My relationship with It’s a Good Life Honey If You Don’t Grow Weary

When I was in high school, I was trying to discover some music I could call my own. I liked the Avett Brothers and Sufjan Stevens, who are both indie folk-adjacent, so I decided to look at the larger genre of indie folk. I started reading the indie folk subreddit and discovering music on there.

This was before I was using Spotify regularly, so I actually have little documentation of the various artists I listened to. I believe I actually discovered Bandcamp around this time, so a lot of the listening I did was on there. I know I listened some to Shakey Graves & Paper Bird for a while. But I don’t listen to them anymore. Only one album from my indie folk foray remains a core favorite of mine.

I first heard Alexa Woodward in a video of her song Darkest Days, shared on the aforementioned subreddit. It’s a simple arrangement, with just her playing the banjo and singing. Despite the mediocre video quality, her beautiful voice is quite well-recorded. Her voice is what originally got me hooked on the song. I remember that it reminded me a bit of Judy Garland when I first heard it.

She sings with such simplicity, and at the same time, so much clarity and confidence that the full vibrancy of her voice is consistently on display. There’s a light straighforwardness to it, like she’s just singing as if she were speaking, but with the option to let her natural tone bloom at any time. This straighforwardness becomes the basis for her expressive intimacy, because her voice reacts to the words she’s singing the same as if she were really speaking them, letting the listener in on real thoughts & feelings.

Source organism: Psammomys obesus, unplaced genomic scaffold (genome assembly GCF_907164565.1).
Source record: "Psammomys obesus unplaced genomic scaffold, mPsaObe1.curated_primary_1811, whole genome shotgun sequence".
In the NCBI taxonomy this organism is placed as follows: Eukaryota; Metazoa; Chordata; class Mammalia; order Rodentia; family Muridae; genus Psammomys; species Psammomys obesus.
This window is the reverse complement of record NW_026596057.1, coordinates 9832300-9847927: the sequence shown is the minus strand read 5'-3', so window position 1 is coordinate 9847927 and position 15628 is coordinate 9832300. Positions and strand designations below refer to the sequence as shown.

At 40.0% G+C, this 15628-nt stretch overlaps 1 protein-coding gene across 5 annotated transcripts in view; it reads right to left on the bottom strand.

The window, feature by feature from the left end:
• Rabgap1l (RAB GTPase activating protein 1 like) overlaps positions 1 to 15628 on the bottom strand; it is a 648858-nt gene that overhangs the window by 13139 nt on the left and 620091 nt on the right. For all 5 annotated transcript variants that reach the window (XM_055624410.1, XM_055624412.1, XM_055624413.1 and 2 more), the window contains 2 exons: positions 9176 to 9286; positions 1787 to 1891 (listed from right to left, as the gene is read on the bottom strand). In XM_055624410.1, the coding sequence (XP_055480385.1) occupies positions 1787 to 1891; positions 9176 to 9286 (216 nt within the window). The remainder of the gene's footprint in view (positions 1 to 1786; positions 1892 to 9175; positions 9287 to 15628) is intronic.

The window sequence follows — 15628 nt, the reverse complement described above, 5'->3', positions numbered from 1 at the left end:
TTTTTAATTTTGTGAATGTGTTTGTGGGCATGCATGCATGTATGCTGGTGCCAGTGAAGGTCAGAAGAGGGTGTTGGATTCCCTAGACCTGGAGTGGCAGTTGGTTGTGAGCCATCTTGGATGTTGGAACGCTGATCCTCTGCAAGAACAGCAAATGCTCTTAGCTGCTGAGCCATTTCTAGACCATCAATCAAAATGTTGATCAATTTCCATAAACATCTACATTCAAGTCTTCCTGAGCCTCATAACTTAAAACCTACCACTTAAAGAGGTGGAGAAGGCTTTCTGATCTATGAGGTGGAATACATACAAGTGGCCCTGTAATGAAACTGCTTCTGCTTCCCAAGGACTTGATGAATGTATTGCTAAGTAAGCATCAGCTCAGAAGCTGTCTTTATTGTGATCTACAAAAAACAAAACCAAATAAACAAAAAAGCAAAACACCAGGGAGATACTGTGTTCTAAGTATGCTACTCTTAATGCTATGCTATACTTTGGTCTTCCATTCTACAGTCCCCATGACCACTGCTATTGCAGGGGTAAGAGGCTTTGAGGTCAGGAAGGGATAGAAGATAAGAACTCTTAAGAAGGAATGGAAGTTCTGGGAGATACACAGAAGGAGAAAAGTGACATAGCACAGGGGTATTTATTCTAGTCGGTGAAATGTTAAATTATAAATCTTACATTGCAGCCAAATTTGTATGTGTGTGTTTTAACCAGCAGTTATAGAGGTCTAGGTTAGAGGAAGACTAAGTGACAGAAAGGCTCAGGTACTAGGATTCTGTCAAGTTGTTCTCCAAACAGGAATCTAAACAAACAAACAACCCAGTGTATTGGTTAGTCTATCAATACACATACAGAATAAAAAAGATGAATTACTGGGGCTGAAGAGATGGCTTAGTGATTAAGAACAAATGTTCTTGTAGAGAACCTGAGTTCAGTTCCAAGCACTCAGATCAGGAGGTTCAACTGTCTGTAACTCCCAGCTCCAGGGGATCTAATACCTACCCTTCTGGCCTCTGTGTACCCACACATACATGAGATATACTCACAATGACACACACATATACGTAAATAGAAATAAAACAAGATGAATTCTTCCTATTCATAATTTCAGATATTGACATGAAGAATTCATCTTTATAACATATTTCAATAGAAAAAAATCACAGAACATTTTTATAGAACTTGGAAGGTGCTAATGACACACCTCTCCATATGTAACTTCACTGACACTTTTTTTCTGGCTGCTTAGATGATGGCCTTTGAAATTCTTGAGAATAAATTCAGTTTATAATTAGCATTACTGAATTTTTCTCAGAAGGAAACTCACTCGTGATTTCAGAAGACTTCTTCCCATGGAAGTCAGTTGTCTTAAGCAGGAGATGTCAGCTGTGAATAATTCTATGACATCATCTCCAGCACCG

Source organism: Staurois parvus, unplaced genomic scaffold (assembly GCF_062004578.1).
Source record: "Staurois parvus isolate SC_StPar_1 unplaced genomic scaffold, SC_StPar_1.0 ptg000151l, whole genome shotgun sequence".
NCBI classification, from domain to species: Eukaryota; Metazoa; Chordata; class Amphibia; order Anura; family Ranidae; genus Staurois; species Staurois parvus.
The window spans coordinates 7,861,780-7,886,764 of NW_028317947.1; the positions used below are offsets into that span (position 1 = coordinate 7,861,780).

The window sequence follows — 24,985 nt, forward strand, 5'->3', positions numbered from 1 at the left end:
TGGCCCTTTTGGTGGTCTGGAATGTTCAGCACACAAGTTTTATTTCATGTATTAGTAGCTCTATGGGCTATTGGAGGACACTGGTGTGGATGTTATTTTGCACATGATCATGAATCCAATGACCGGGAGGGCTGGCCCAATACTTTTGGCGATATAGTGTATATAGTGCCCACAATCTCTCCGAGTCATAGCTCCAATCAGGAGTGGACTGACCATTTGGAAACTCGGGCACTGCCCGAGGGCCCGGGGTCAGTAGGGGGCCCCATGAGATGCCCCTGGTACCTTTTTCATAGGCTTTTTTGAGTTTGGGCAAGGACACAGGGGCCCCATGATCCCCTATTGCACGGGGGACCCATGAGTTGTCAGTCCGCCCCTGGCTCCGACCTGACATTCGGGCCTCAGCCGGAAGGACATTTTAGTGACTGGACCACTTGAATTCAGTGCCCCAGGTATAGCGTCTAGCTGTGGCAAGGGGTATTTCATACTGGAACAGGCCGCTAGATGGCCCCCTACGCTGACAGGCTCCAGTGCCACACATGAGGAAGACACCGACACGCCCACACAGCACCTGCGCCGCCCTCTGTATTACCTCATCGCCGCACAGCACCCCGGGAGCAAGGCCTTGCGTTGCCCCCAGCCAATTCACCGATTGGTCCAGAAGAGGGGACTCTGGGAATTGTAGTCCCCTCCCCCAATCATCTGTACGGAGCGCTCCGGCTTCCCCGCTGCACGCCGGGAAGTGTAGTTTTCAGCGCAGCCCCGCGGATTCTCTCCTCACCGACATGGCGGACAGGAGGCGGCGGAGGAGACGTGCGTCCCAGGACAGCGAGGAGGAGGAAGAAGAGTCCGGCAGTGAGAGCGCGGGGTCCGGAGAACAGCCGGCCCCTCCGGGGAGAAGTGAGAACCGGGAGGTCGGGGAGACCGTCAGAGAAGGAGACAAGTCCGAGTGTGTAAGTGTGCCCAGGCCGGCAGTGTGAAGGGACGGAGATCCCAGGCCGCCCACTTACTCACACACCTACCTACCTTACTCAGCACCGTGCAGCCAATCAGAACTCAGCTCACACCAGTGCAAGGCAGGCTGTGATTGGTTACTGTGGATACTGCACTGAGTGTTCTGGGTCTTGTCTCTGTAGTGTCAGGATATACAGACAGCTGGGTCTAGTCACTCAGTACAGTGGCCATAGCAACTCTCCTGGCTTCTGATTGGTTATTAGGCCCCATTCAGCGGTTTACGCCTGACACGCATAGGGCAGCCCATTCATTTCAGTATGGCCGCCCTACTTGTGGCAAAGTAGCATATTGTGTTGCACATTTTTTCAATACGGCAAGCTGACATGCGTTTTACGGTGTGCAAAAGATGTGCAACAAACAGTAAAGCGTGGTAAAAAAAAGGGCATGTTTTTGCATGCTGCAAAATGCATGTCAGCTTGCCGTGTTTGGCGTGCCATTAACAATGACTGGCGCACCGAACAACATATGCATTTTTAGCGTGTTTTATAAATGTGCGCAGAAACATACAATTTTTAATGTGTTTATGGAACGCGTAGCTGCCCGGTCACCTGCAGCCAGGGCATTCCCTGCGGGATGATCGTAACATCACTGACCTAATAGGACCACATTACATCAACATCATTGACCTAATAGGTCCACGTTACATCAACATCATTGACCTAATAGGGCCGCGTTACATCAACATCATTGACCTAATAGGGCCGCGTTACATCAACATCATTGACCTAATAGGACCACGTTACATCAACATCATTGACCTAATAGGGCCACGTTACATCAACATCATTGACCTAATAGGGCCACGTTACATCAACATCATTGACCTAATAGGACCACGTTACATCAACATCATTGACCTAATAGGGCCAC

I found out a while later that she had released an album with Darkest Days on it, with the rather long name of It’s a Good Life Honey If You Don’t Grow Weary*. I ended up loving every other song on it as well.

The instrumental arrangements of the album are primarily soft and pleasant. Their primary job is supporting the singing, and they do so well, by matching the gentle, confident warmth in her voice and never upstaging it. A lot of the songs are also augmented by background vocals, which only increase the delight.

I listened to this album in high school, then I listened to it during my college years, and I still listen to it now. It’s become a part of me, much in the same way Illinois has.

It’s a pretty underrated album, judging by the listening stats on Spotify and the number of ratings on Rate Your Music. Perhaps it’s just the kind of album that will never catch many people’s attention, since it’s not necessarily doing anything bold or new. But I think for the patient listener, it will have an uncommon staying power. Let it grow on you.

Have you heard It’s a Good Life Honey If You Don’t Grow Weary? Did you appreciate it? What do you think of Alexa Woodward’s voice? Let me know your thoughts at my Ctrl-C email: gome ​@ ​

* I think I read somewhere that it’s something her grandma said to her.